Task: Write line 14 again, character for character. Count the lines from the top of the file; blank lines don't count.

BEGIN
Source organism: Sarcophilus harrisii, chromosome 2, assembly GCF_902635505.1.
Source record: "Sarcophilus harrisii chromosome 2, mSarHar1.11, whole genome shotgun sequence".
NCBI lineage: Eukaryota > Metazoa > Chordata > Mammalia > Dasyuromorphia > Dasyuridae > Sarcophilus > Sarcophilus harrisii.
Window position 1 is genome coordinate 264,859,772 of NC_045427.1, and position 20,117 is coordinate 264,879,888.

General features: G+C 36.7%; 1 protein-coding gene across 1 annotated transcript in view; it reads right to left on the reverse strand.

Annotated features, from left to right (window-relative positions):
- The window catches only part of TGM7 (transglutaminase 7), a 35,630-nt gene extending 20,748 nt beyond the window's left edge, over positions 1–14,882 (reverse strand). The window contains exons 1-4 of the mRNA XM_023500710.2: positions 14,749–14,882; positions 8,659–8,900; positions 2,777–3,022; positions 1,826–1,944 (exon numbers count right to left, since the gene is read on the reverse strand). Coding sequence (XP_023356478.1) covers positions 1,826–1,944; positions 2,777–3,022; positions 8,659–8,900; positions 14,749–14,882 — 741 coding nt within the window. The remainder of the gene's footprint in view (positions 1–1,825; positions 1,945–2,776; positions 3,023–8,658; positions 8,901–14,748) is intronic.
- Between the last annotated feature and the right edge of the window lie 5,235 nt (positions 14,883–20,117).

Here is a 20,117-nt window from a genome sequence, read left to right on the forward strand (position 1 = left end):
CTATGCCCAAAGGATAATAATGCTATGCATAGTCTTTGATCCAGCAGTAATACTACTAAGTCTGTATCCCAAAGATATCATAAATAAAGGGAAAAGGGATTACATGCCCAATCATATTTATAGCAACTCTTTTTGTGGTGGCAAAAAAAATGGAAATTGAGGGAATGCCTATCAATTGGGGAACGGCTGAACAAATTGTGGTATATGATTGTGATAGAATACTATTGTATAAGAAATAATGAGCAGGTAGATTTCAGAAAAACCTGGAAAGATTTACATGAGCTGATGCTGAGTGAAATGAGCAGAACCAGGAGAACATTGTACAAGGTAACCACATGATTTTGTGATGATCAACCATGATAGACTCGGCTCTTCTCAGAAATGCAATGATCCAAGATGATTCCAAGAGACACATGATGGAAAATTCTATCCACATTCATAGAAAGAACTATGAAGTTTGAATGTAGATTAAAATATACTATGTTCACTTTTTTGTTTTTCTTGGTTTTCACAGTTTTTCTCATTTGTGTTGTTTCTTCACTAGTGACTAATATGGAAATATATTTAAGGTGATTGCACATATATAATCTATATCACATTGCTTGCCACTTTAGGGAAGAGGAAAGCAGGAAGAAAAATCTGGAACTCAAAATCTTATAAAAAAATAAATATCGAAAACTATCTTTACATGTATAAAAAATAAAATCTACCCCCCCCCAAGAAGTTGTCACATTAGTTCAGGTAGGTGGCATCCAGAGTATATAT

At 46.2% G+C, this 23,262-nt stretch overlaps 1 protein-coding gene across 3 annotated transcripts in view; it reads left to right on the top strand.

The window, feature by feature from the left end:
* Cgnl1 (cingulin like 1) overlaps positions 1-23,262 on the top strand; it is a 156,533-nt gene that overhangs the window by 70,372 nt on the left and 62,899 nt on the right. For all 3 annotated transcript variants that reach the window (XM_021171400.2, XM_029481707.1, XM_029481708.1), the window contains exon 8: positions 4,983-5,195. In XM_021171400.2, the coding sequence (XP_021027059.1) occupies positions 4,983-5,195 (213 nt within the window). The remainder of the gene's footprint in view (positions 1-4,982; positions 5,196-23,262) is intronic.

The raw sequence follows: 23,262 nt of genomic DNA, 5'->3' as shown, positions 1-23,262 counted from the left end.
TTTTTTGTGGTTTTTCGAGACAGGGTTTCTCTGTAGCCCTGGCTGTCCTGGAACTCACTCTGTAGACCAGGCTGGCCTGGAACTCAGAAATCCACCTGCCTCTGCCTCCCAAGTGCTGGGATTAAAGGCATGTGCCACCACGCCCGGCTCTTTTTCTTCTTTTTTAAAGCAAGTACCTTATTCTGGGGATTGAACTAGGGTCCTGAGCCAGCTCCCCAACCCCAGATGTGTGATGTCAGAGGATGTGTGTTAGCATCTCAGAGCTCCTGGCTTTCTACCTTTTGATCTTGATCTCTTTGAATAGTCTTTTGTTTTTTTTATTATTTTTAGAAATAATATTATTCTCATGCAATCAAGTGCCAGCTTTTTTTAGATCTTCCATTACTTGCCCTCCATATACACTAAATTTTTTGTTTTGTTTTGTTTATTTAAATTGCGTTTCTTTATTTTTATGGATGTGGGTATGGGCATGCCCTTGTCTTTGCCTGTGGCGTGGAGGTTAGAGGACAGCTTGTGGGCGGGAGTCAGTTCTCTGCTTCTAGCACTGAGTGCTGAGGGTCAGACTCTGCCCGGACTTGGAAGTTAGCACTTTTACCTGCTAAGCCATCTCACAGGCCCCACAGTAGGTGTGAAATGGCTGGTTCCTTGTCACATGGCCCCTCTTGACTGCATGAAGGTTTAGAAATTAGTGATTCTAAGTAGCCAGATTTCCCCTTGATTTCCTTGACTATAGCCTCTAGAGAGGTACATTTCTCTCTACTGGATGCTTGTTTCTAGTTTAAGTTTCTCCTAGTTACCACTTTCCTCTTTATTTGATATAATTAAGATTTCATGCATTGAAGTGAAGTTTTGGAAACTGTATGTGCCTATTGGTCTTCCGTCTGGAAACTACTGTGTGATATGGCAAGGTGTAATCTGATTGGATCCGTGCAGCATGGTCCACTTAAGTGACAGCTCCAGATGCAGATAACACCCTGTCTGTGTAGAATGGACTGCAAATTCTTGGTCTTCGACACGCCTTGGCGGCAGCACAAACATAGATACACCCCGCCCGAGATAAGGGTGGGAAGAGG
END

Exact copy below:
The raw sequence follows: 23,262 nt of genomic DNA, 5'->3' as shown, positions 1-23,262 counted from the left end.